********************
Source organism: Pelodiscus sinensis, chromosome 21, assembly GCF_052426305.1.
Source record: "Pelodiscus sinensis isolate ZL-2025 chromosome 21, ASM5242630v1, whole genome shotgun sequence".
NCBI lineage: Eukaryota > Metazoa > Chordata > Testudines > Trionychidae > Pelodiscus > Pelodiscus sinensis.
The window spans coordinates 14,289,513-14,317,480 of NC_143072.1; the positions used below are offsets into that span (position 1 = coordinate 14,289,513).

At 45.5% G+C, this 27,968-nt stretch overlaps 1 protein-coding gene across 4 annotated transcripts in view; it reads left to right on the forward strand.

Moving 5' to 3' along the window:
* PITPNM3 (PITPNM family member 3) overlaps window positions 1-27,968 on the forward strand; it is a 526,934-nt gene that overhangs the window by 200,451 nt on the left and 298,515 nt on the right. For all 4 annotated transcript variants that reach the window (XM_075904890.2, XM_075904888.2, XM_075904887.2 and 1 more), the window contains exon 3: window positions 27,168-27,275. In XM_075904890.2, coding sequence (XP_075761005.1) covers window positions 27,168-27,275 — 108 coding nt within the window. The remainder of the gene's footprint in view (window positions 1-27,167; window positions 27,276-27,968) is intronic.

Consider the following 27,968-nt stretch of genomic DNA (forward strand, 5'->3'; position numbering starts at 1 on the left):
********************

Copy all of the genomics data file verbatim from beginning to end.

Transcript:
Source organism: Pelodiscus sinensis, chromosome 21, assembly GCF_052426305.1.
Source record: "Pelodiscus sinensis isolate ZL-2025 chromosome 21, ASM5242630v1, whole genome shotgun sequence".
NCBI lineage: Eukaryota > Metazoa > Chordata > Testudines > Trionychidae > Pelodiscus > Pelodiscus sinensis.
The window spans coordinates 14,289,513-14,317,480 of NC_143072.1; the positions used below are offsets into that span (position 1 = coordinate 14,289,513).

At 45.5% G+C, this 27,968-nt stretch overlaps 1 protein-coding gene across 4 annotated transcripts in view; it reads left to right on the forward strand.

Moving 5' to 3' along the window:
* PITPNM3 (PITPNM family member 3) overlaps window positions 1-27,968 on the forward strand; it is a 526,934-nt gene that overhangs the window by 200,451 nt on the left and 298,515 nt on the right. For all 4 annotated transcript variants that reach the window (XM_075904890.2, XM_075904888.2, XM_075904887.2 and 1 more), the window contains exon 3: window positions 27,168-27,275. In XM_075904890.2, coding sequence (XP_075761005.1) covers window positions 27,168-27,275 — 108 coding nt within the window. The remainder of the gene's footprint in view (window positions 1-27,167; window positions 27,276-27,968) is intronic.

Consider the following 27,968-nt stretch of genomic DNA (forward strand, 5'->3'; position numbering starts at 1 on the left):